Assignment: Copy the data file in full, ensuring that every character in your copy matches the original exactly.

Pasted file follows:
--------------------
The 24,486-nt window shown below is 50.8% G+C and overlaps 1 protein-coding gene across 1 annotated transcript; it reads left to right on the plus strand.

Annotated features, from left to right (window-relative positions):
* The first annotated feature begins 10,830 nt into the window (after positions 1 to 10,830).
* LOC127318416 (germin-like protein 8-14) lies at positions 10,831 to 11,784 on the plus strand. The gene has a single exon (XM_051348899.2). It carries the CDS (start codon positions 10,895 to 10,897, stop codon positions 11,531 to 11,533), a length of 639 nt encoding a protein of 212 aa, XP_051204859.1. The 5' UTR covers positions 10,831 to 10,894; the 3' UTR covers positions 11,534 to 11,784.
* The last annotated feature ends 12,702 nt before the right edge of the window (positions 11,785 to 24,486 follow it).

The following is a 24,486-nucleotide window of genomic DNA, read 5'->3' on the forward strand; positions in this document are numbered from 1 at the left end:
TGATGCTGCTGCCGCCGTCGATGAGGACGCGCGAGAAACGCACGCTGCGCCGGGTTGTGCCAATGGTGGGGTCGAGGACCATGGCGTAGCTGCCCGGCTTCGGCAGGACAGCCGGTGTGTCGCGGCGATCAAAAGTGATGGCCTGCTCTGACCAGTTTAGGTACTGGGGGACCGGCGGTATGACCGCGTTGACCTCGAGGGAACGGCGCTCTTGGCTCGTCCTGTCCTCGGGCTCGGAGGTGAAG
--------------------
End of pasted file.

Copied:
The 24,486-nt window shown below is 50.8% G+C and overlaps 1 protein-coding gene across 1 annotated transcript; it reads left to right on the plus strand.

Annotated features, from left to right (window-relative positions):
* The first annotated feature begins 10,830 nt into the window (after positions 1 to 10,830).
* LOC127318416 (germin-like protein 8-14) lies at positions 10,831 to 11,784 on the plus strand. The gene has a single exon (XM_051348899.2). It carries the CDS (start codon positions 10,895 to 10,897, stop codon positions 11,531 to 11,533), a length of 639 nt encoding a protein of 212 aa, XP_051204859.1. The 5' UTR covers positions 10,831 to 10,894; the 3' UTR covers positions 11,534 to 11,784.
* The last annotated feature ends 12,702 nt before the right edge of the window (positions 11,785 to 24,486 follow it).

The following is a 24,486-nucleotide window of genomic DNA, read 5'->3' on the forward strand; positions in this document are numbered from 1 at the left end:
TGATGCTGCTGCCGCCGTCGATGAGGACGCGCGAGAAACGCACGCTGCGCCGGGTTGTGCCAATGGTGGGGTCGAGGACCATGGCGTAGCTGCCCGGCTTCGGCAGGACAGCCGGTGTGTCGCGGCGATCAAAAGTGATGGCCTGCTCTGACCAGTTTAGGTACTGGGGGACCGGCGGTATGACCGCGTTGACCTCGAGGGAACGGCGCTCTTGGCTCGTCCTGTCCTCGGGCTCGGAGGTGAAG